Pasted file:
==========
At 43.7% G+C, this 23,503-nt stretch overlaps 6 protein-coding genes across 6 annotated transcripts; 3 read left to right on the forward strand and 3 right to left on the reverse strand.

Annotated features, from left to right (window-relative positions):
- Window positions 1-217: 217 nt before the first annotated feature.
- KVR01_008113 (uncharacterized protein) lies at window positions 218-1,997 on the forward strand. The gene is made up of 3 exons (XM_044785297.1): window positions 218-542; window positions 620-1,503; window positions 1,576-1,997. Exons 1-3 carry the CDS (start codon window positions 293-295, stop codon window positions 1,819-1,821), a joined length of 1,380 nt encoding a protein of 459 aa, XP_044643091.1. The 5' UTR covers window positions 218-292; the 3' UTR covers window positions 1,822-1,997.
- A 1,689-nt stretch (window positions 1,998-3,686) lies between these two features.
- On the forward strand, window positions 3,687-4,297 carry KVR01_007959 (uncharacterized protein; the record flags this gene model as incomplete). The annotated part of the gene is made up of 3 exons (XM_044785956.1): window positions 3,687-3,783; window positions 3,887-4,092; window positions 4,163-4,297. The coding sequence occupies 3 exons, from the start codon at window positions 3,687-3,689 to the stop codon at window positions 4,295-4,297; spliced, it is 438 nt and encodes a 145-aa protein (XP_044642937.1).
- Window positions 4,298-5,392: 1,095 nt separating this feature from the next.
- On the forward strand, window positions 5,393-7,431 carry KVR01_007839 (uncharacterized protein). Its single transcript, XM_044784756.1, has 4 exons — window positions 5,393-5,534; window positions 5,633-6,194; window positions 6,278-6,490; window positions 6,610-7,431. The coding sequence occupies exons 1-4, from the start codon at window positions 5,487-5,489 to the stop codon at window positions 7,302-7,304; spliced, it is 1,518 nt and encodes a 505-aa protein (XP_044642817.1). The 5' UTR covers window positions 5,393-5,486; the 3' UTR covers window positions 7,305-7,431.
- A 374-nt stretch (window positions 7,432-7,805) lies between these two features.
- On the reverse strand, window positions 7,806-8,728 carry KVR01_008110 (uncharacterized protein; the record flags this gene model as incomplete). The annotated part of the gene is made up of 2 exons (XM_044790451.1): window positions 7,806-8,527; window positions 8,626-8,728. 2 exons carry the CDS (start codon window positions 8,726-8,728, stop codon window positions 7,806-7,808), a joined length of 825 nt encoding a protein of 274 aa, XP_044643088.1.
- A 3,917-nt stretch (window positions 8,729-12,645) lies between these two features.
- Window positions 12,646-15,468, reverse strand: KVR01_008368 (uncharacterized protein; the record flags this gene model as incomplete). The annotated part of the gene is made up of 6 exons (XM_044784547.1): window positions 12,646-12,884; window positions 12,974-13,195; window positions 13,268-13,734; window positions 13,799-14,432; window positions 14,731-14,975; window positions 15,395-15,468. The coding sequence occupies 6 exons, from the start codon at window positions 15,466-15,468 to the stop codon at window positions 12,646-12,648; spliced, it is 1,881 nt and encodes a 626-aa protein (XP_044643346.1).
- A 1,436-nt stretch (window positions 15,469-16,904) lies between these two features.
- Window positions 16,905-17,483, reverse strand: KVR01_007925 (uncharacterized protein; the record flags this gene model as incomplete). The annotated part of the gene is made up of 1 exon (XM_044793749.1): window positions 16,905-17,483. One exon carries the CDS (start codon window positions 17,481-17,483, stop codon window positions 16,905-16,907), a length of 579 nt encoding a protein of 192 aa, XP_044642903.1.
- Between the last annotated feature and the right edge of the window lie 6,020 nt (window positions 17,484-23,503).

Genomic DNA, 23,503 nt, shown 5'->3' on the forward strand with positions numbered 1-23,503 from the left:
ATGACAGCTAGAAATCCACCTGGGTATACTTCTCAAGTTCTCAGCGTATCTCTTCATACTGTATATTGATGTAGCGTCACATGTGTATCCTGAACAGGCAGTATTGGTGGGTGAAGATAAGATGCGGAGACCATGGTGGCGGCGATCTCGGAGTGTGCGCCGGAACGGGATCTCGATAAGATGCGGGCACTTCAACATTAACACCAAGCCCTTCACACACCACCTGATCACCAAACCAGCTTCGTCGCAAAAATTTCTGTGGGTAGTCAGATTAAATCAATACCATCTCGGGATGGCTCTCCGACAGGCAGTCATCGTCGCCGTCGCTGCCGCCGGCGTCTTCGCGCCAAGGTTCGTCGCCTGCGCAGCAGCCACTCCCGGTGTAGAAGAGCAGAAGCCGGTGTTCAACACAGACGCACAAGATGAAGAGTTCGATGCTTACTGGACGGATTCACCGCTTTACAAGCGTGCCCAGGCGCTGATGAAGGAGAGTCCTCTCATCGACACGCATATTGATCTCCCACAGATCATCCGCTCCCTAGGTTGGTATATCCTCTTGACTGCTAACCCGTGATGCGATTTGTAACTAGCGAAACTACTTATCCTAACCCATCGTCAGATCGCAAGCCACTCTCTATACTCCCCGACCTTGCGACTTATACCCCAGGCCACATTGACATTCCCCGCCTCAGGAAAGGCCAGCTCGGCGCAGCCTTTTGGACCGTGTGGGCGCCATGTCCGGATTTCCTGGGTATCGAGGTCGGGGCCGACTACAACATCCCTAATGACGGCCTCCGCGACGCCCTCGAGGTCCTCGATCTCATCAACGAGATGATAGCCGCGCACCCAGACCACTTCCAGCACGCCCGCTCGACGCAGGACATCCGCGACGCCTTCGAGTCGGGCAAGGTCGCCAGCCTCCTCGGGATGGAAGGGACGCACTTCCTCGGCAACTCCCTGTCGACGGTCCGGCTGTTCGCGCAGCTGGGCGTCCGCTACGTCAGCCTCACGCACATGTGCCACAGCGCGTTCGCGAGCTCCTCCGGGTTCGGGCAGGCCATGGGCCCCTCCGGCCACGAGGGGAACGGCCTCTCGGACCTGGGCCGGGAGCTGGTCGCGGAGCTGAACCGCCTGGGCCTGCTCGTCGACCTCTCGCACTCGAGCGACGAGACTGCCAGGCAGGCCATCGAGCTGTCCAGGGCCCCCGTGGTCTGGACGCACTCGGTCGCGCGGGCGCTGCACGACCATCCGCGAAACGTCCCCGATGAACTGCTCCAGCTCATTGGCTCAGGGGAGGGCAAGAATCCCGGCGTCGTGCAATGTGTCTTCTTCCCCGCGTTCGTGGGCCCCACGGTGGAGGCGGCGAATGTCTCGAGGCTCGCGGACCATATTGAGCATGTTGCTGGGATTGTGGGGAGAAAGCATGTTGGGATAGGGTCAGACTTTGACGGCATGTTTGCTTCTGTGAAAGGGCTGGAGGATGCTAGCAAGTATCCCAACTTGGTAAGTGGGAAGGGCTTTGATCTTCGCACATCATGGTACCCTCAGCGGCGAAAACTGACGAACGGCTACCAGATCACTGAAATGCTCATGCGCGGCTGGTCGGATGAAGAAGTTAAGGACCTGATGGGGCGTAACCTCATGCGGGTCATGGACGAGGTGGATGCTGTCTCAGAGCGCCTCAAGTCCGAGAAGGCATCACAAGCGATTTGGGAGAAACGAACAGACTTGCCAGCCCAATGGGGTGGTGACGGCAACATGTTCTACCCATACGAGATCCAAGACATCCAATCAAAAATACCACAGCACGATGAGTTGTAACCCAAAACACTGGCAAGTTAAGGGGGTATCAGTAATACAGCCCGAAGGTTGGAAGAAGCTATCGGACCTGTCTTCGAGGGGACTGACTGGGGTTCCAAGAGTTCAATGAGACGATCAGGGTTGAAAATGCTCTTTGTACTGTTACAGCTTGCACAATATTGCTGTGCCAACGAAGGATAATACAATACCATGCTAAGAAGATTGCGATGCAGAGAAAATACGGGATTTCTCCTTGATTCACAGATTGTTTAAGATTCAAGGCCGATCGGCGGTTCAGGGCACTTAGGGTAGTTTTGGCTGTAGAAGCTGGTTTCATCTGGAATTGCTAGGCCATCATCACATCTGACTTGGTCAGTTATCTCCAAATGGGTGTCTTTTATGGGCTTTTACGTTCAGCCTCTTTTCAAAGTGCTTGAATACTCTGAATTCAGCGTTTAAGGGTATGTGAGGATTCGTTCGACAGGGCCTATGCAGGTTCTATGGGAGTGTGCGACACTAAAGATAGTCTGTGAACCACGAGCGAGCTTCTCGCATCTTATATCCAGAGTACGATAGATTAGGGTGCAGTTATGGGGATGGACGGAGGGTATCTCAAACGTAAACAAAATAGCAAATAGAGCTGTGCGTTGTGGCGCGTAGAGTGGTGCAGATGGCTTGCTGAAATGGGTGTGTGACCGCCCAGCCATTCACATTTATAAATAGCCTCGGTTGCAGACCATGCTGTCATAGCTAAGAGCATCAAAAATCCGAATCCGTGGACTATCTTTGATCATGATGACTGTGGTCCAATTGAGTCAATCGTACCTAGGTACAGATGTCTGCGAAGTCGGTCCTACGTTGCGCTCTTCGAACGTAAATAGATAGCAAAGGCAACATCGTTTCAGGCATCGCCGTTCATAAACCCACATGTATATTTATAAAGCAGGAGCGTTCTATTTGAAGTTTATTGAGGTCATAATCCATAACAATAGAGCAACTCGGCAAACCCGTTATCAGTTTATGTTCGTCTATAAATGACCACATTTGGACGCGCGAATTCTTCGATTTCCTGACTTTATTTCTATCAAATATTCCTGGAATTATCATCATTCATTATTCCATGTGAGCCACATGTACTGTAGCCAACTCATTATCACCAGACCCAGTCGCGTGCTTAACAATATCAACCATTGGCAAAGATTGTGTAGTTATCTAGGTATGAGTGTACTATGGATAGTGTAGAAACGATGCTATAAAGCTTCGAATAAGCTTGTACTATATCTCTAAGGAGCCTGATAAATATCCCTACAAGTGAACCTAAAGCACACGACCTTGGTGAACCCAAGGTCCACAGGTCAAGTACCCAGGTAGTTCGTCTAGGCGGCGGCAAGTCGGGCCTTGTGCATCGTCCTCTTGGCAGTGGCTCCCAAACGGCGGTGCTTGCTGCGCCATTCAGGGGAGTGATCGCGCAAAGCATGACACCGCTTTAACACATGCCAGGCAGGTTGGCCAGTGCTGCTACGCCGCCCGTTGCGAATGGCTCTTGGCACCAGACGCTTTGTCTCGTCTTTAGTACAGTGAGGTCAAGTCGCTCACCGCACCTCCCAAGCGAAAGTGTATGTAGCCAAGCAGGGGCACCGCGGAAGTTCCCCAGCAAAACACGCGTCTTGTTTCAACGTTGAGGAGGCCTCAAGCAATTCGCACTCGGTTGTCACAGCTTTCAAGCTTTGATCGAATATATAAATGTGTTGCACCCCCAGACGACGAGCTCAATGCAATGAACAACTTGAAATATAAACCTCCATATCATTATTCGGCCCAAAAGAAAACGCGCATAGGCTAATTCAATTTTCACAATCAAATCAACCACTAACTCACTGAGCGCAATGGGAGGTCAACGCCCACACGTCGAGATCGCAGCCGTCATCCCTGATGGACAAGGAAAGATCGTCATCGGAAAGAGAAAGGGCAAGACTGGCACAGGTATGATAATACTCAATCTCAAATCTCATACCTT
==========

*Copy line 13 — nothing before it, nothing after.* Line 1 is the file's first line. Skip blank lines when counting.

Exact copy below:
- A 1,436-nt stretch (window positions 15,469-16,904) lies between these two features.